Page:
According to OSHA: Employees working in areas where there is a possible danger of head injury from impact, or from falling or flying objects, or from electrical shock and burns, shall be protected by protective helmets.
One time. This is a lesson I think we’ve all learned a time or two. It only takes one time… To be frank, a friend of the family was killed when she unbuckled her seat belt “just once” to pacify a crying baby in the back seat. At that moment, the car slid on ice and she was thrown from car and killed. One time.
Rarely a week goes by in which someone does not come to our site wondering if they have to wear a hard hat and when, or if they have to wear fall protection and when, or if they have to wear a respirator and when, etc, etc. My simple response: yes, yes, yes, always, always, always. Rarely does a week go by in which I do not see workers without hard hats on aerial lifts among rafters; lifting payloads in an open cab skid steer; in a bucket truck near power lines; or in a trench in the vicinity of an excavator. These care cases where there is “possible danger” and hard hats and other PPE should be worn.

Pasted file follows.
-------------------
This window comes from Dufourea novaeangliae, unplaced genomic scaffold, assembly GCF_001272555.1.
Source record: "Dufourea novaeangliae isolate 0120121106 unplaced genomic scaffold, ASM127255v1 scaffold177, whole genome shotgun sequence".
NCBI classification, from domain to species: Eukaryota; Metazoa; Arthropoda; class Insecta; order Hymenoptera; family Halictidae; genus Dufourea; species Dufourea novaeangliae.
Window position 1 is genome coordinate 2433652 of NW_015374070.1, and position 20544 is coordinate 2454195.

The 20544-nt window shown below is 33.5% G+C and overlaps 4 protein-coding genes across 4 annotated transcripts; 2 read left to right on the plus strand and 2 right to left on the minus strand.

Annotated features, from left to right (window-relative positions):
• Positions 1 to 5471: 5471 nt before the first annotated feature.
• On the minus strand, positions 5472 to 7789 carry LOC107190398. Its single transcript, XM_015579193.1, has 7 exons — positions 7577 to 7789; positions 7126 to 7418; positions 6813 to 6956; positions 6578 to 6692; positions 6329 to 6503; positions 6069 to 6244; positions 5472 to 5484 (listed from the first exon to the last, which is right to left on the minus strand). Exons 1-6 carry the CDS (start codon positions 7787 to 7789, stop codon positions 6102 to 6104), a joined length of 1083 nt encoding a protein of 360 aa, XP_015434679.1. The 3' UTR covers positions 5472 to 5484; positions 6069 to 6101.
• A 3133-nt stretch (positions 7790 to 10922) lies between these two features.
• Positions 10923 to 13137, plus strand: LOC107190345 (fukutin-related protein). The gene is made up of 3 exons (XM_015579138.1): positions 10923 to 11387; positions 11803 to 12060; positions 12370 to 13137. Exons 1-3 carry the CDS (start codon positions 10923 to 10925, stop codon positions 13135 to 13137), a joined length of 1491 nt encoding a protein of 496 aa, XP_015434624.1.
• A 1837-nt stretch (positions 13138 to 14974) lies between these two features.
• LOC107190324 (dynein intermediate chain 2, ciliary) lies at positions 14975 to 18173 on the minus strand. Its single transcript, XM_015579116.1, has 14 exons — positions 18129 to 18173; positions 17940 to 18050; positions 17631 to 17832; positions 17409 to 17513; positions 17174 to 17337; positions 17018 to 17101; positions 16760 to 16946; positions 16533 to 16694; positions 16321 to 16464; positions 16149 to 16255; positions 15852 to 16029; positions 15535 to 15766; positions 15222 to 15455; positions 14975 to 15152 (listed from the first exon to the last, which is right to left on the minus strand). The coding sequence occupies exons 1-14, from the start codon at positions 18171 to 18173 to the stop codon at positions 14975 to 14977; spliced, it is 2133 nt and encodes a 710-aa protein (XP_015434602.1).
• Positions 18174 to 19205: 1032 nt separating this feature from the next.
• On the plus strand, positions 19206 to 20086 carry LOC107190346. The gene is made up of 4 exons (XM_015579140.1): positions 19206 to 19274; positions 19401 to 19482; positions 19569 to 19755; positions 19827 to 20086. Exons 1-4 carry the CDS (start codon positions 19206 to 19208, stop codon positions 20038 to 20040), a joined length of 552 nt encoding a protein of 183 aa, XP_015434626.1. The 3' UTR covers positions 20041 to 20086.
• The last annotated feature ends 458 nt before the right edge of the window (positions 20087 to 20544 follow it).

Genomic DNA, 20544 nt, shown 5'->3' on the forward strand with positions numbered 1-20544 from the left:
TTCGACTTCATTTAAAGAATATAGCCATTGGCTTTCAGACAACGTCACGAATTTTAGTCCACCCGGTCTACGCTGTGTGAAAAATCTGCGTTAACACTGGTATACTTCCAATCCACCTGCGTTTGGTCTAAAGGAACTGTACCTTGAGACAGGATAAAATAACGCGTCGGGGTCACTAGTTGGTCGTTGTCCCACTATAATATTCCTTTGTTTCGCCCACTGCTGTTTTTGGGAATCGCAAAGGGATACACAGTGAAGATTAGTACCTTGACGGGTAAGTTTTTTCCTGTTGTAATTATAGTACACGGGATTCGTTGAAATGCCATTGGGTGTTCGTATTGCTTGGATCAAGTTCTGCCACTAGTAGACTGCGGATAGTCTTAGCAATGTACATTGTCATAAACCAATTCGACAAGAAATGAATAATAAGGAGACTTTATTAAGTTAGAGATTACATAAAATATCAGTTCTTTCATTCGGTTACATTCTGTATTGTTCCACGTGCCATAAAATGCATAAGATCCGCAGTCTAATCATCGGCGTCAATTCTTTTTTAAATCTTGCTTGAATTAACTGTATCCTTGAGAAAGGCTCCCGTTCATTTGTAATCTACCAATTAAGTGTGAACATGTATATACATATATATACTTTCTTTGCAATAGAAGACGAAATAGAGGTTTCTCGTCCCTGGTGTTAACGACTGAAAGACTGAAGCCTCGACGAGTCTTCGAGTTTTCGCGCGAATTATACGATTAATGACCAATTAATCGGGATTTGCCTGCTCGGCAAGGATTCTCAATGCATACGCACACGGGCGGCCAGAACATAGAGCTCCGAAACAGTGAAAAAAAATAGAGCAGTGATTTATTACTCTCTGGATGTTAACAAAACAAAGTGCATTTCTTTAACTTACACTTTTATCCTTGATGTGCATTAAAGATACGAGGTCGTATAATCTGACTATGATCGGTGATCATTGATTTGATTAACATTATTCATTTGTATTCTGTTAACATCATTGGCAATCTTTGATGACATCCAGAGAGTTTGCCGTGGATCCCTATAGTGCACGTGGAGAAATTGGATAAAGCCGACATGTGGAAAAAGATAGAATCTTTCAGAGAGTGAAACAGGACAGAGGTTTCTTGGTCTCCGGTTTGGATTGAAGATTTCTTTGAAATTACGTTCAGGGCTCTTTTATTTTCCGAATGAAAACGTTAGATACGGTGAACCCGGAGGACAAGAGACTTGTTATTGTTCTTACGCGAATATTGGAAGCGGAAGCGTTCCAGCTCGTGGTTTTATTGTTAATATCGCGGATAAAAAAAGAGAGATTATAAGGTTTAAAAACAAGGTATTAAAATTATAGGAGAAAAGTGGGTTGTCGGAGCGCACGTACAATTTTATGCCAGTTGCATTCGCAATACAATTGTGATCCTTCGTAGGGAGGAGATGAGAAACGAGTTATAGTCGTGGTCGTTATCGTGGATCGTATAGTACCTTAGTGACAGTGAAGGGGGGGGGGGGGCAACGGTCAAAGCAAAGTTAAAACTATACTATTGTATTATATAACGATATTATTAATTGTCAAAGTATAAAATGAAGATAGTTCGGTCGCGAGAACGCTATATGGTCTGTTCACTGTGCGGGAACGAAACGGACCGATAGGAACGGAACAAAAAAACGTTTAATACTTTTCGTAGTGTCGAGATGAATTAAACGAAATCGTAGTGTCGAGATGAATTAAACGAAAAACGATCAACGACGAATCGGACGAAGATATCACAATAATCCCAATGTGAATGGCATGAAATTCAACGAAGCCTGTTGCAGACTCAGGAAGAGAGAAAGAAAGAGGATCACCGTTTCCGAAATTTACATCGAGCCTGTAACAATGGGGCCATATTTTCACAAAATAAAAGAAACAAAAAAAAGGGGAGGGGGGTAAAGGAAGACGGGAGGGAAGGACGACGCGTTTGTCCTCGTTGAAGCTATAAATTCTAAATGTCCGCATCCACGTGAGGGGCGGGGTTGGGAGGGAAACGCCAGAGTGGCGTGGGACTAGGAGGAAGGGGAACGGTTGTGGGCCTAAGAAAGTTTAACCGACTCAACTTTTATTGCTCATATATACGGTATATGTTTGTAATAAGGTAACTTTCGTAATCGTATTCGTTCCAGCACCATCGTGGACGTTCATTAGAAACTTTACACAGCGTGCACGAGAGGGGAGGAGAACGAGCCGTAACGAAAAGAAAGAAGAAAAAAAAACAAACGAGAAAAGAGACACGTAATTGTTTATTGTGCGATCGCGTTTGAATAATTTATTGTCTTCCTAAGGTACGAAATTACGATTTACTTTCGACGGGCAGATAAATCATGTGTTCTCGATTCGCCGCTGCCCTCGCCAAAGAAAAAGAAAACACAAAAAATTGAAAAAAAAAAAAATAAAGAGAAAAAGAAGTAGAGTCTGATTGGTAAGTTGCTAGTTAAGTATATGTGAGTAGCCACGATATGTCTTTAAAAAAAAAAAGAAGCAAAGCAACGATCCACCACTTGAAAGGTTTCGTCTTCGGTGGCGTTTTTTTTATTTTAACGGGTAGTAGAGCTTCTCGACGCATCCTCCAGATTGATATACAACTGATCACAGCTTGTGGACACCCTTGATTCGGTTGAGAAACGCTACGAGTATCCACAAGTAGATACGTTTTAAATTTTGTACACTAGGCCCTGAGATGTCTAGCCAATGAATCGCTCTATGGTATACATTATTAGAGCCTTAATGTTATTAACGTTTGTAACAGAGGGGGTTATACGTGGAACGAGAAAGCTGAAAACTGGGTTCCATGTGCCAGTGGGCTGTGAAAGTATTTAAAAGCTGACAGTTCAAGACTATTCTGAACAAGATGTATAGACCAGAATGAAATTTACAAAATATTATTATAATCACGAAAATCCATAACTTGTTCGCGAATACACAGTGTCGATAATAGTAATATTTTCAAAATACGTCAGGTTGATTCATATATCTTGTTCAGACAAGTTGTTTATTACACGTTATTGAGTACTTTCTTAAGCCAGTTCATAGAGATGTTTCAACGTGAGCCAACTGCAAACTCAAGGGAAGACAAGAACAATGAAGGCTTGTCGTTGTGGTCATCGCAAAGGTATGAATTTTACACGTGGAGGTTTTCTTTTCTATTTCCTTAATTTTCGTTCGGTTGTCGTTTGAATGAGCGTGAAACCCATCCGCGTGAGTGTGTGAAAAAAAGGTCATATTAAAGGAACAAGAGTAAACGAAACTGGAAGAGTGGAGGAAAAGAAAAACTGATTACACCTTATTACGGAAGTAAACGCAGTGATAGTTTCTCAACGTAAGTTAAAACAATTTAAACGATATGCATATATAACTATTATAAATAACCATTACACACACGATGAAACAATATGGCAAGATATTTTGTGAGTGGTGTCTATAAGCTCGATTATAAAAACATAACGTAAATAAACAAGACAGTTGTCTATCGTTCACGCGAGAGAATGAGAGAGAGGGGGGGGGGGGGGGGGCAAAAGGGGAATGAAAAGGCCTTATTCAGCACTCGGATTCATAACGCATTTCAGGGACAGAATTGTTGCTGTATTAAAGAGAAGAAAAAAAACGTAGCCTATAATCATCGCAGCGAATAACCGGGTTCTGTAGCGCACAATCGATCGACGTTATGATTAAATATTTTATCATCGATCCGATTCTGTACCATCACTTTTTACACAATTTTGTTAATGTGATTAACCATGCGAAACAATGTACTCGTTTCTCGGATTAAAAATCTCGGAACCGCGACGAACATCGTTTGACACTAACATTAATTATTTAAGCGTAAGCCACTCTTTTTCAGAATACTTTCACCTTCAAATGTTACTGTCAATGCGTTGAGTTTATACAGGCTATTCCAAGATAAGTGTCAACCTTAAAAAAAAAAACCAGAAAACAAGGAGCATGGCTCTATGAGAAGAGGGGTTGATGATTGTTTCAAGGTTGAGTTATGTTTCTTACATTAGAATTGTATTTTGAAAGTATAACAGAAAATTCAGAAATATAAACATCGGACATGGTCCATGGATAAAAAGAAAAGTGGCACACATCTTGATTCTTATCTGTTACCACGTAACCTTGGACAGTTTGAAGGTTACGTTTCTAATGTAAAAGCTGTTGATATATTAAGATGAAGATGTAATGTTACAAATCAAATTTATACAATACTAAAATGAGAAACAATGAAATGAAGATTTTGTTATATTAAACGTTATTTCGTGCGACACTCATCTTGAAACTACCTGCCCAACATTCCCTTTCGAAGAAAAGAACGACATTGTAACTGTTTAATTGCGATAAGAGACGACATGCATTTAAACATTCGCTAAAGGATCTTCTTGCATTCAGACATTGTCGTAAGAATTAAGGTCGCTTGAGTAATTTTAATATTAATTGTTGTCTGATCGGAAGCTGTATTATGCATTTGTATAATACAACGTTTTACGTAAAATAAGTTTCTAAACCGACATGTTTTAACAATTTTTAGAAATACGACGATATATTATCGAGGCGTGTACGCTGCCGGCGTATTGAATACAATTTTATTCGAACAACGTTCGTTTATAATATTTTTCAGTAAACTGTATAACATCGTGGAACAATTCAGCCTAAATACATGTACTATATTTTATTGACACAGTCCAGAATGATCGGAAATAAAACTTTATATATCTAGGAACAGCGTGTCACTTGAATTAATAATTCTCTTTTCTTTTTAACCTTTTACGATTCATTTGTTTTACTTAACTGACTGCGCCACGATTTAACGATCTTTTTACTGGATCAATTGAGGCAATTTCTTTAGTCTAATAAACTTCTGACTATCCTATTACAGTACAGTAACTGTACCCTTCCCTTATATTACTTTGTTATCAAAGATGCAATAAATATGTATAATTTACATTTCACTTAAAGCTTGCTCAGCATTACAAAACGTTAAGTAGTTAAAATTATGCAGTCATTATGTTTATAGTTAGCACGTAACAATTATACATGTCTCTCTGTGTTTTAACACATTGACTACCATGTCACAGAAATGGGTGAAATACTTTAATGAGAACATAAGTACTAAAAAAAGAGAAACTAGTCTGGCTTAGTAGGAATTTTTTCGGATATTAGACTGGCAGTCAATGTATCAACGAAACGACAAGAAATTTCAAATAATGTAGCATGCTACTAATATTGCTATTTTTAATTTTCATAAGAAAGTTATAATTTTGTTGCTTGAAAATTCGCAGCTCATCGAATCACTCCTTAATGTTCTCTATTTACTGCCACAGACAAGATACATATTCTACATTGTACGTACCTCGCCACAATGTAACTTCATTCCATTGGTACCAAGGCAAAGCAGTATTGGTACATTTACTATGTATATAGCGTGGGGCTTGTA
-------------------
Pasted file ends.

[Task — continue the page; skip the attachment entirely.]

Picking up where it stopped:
- OSHA PPE Standard: 29 CFR 1926.100, Subpart E, Personal Protective and Life Saving Equipment
- Canada PPE Standard: CAN/CSA-Z617-06, Personal Protective Equipment (PPE) for Blunt Trauma
A few companies have started using carbon fiber and Kevlar as their main composite for their hard hats. These hard hats are ANSI compliant and made with aerospace-grade carbon fiber and Kevlar. Learn more about this new hard hat tech.
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